Fischer Francis Trees and Watts, a buy-side firm with $40 billion in assets under management, recently began implementing Advent's Geneva as its portfolio-accounting system.
As a global asset manager specializing in fixed income, FFTW had many specific requirements for a portfolio accounting system, says the firm's managing director, Michael Wyne. "Whatever complexity you have in one country when dealing with accounting rules and new products, it's multiplied when you have to deal with many countries around the world," he explains.
Once Wyne learned that Wellington Management Company, another global asset manager, which also invests in some fixed-income, had signed on with Geneva, he says, he knew Advent was focused on developing functionality for Geneva in the global asset-management market.
While Geneva had previously focused on servicing prime brokerages and hedge funds, Chairman of Advent Software, Stephanie DiMarco, asserts that the product would do well in other markets. "The big prize in this marketplace is the global asset manager," she says. "We think that is where there is the biggest need and where there is also this incredible productivity gain as a result of this technology."
FFTW had been exploring Geneva as a solution since the mid-1990s in order to replace two separate proprietary systems that the firm had been using to deal with global bonds and U.S. securities, according to Wyne. "We had more and more cases where a portfolio didn't fit nicely into one system or the other," he explains, adding that maintaining the systems was costly and time consuming. "With Advent, we could put all of our portfolios on one system."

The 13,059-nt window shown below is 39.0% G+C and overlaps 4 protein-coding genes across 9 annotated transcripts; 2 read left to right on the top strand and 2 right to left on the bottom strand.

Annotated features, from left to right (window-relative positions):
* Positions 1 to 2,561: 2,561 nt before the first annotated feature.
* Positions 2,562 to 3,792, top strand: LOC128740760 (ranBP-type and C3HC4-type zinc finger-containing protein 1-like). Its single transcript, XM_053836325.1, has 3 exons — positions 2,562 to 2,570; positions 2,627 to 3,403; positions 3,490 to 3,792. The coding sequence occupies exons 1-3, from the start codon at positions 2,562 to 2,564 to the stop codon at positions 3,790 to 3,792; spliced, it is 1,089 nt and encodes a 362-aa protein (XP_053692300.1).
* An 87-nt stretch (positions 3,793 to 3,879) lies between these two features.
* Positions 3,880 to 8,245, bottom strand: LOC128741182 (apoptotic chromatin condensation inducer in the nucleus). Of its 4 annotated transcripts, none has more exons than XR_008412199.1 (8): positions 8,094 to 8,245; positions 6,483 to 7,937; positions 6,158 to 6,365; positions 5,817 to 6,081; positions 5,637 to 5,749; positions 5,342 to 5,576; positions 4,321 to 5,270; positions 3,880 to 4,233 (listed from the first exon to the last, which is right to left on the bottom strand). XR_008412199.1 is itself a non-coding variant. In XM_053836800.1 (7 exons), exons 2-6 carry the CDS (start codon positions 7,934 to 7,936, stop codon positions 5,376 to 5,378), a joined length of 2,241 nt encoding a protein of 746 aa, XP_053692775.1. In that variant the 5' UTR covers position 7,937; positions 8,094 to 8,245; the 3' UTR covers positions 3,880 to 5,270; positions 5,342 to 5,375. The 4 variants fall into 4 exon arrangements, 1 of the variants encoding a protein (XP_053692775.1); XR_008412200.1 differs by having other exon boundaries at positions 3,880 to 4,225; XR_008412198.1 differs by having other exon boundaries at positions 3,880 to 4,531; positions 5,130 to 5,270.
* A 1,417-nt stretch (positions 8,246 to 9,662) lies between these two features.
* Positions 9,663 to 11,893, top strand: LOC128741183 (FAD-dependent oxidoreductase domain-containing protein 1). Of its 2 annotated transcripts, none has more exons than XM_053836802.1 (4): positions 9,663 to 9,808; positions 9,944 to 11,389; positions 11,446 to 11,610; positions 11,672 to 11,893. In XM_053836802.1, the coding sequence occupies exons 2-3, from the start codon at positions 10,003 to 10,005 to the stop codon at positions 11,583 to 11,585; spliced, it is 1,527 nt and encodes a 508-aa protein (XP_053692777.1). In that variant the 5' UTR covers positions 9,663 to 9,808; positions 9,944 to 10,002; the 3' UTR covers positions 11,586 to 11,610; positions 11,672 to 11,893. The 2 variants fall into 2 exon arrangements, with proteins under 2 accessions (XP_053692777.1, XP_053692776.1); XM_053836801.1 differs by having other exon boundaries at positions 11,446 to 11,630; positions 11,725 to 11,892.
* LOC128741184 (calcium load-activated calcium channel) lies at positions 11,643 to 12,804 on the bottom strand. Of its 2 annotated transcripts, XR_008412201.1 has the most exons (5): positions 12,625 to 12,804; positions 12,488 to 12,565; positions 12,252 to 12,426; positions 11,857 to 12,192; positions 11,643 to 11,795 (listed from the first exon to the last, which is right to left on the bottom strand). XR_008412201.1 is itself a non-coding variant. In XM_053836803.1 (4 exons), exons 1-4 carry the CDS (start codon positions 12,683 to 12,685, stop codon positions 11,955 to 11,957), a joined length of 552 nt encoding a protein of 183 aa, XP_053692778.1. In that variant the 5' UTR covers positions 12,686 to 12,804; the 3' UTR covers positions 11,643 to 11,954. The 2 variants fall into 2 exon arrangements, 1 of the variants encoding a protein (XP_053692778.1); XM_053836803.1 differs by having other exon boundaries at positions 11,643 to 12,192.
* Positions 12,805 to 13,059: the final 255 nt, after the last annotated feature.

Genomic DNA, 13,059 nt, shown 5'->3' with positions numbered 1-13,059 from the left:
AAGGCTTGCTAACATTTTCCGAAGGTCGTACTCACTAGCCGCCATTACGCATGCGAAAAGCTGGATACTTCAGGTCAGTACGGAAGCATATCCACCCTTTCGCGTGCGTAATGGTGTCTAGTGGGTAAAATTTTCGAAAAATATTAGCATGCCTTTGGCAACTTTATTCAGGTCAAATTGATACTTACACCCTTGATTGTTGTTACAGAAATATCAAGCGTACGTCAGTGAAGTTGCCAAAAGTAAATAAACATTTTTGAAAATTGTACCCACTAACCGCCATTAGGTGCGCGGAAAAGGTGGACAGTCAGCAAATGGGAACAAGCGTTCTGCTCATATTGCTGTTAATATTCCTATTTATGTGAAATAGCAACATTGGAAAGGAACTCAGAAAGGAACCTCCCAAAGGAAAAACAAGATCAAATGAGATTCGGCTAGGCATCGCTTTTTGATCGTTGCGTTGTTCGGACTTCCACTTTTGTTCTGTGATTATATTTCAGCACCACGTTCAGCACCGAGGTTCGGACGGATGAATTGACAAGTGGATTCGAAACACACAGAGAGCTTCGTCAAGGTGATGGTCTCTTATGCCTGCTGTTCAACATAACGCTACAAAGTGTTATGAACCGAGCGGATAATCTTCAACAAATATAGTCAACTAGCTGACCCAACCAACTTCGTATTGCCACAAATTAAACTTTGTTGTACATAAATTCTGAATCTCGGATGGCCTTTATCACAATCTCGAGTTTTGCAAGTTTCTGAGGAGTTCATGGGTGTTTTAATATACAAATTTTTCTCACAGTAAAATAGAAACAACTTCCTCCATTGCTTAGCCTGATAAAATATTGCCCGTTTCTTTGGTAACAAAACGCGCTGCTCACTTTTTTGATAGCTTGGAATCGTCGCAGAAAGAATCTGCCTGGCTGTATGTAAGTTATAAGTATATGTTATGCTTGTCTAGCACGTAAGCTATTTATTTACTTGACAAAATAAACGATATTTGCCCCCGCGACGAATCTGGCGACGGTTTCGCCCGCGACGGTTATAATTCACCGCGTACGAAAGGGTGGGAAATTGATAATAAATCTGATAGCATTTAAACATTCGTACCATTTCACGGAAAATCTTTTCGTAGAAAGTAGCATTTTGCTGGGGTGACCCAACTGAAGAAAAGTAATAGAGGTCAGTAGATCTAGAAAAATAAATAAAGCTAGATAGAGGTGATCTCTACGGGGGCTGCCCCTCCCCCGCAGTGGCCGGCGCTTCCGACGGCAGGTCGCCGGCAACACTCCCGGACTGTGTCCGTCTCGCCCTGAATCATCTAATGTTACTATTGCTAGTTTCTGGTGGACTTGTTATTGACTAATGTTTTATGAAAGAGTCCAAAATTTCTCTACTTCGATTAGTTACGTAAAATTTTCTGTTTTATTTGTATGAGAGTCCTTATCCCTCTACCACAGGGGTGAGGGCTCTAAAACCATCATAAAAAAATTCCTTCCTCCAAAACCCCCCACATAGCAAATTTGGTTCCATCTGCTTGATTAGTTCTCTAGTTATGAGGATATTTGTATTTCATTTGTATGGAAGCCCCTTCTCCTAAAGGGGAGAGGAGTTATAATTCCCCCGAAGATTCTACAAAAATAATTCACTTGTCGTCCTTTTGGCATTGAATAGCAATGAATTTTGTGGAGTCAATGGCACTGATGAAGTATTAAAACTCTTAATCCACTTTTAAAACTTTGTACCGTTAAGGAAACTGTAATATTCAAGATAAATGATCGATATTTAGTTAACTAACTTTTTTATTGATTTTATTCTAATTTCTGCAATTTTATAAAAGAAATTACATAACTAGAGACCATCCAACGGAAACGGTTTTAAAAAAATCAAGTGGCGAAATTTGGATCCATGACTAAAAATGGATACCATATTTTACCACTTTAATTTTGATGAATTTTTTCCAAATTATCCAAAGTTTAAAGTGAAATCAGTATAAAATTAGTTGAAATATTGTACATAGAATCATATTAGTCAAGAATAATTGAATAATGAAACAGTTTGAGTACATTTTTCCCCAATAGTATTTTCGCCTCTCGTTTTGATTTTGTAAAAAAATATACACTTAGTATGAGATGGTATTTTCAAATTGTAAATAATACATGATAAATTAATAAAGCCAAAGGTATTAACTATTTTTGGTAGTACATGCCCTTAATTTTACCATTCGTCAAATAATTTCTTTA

Although the firm sent out an RFP and explored various vendors' portfolio- accounting systems, Wyne says that FFTW was pleased with Advent's combination of a proven track record, as well as an innovative product.
Some aspects that were especially noteworthy, Wyne says, were Advent's ability to store "persistent" data that could be quickly accessible, as well as its real-time error-correction capabilities. By persistent data, he means, that Geneva stores the smallest amount of necessary data in memory, allowing FFTW to access information and recalculate reports immediately. The alternative is storing all data on a hard drive, making correcting errors that were made a month ago difficult to access, correct and recalculate.
While Advent maintains that middleware is most often not necessary with Geneva, Wyne says that FFTW did invest in middleware to integrate the portfolio accounting system with the firm's proprietary front-office order-management system as well as incorporate its need for SWIFT messaging.
Despite the downtrend economy, Wyne emphasizes that Geneva's system is a value proposition for FFTW and will soon be for other global asset managers as well. "This is a good project to do in a tight environment because we're going to be saving a lot of money two years down the line. We can focus on growth without worrying about the need to add staff," he says. "The world is getting complicated and global asset managers need revolutionary systems."